Product – The router has a very distinctive design with sharp angular lines and the main unit is wedge shaped, much like a Nighthawk airplane - hence the name - giving it a gamer style which is perfect for the target audience. The Wi-Fi antennas are large and also follow the wedge shaped theme, again, looking very adept for the styling. The front of the router has an array of LED lights which indicate many different functions . There is also a USB3.0 port on the bottom front of the unit allowing easy access for USB storage devices. It is actually semi-hidden at the front of an angled base which is great for a clean look.
The rear of the router has the usual ports that most routers have, 1 x WAN port, 4 x LAN ports, 1 x USB 2.0 port, an on/off switch, a power socket and 3 screw ports for the antenna’s. The base of the router has 4 quite large rubberised feet to ensure it can remain stable and in place on any smooth surface. There are also 2 screw mount points if you wish to wall mount the router. Overall we like the look of the router; it has a nice clean memorable design to it, so a big thumbs up from us.
The main unit has a very distinctive design with sharp angular lines and a wedge shape, much like a Nighthawk airplane.
Setup / Installation
I plugged in the router and powered it up. A setup wizard screen popped up on my PC asking me if I wanted an auto setup or go manual – for the purpose of the review I decided to test the auto wizard. It auto detected my internet connection immediately and configured it all on its own. It did ask for a PPPoE username and password – of course you will need to know this information, but for BT Infinity the username is [email protected] and there is no password. I entered this information and two minutes later the setup was fully complete – the setup wizard finally gave me the 2.4GHz and 5GHz SSID on screen with the random passwords it generated in setup – it also gave me the option to change these and print the details off. A nice easy setup.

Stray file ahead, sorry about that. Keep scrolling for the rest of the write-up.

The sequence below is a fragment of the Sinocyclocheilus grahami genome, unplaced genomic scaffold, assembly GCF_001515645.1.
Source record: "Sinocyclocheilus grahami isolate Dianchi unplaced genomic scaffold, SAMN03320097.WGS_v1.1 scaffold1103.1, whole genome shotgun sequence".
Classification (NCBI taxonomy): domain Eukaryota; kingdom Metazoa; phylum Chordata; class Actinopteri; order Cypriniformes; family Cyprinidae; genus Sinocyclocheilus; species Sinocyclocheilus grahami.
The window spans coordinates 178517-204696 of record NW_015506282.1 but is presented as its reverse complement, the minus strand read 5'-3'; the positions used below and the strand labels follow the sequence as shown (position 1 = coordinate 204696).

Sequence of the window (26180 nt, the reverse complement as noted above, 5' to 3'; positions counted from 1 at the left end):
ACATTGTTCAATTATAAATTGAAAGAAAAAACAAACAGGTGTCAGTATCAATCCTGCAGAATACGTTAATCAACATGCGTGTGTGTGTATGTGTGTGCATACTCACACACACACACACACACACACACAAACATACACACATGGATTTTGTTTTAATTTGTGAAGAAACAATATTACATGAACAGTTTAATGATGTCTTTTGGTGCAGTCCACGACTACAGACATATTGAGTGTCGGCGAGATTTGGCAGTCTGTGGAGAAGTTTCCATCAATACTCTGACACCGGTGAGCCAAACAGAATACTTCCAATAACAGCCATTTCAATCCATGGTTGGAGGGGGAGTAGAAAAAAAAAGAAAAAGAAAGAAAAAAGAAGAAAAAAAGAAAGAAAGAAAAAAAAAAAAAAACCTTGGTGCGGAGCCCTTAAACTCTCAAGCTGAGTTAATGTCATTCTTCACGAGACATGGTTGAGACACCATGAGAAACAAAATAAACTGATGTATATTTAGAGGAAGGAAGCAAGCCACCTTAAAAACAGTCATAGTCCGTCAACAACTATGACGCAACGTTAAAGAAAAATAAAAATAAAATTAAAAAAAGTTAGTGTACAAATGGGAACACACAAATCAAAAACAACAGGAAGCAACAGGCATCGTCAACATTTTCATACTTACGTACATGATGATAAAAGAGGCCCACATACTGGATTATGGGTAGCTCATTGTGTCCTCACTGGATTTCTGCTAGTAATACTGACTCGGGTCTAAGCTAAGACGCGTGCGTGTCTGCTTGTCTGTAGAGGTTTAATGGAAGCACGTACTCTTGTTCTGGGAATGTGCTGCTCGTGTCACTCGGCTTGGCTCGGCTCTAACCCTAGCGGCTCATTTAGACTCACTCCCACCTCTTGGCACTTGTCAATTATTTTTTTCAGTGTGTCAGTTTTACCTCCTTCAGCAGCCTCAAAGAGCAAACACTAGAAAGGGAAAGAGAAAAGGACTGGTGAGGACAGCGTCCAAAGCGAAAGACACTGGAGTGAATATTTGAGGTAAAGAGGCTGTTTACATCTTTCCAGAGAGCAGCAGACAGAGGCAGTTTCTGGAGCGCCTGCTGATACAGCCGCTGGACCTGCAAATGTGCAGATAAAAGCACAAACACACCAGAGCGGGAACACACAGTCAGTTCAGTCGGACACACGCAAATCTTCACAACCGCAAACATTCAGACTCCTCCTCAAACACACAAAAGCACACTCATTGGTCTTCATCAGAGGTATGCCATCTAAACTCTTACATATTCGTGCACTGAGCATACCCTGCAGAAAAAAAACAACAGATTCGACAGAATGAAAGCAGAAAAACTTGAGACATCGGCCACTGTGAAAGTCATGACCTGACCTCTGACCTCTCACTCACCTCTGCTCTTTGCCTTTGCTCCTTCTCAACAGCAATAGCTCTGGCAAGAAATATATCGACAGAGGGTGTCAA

Wi-Fi CapabilitiesMy home network has a number of wireless devices so for my needs Wi-Fi is very important. My impressions of my TP Link router was quite good as it offered me a much better signal over the built in BT Home Hub – but I believed that to be down to the fact the Home Hub had no external antenna. So pitting the TP Link router against the Netgear Nighthawk would be a far more balanced test.
My testing methodology was to use my Samsung Note 3 and an app called Wi-Fi analyser – this shows the signal strength of all Wi-Fi connections on a bar graph. I also tested using speedtest.net, again using the Wi-Fi connection on my phone. In order to get an accurate catchment I decided to test the connection from 5 points within my home- which is a typical 4 bedroom semi-detached house. The router is installed in my home office/gaming room, which is upstairs. I work from home so having a dedicated office is a must for me.
- Test Location 1 – Sat at my desk in my office, approx. 1.5m from the router (front of house)
- Test Location 2 – Bedroom next to my office, approx. 6m from the router (front of house)
- Test Location 3 – Bottom of my staircase. approx. 9m away from the router and 1 floor underneath the router (middle of house)
- Test Location 4 – Dining room. Approx. 14m away from the router and 1 floor underneath the router (rear of the house)
- Test Location 5 – Rear Garden. Approx. 22m away from the router and 1 floor underneath the router (rear of the property outside)
Outside my property in my rear garden the Netgear's 2.4GHz signal and speed is perfectly usable for streaming music and video.
So the Netgear Nighthawk did have better signal strength compared to my trusty TP-Link router. But how does this compare to real world speeds? I ran speedtest.net on my Samsung Note 3 smartphone from all of the same locations using both bands on each router and the results clearly speak for themselves.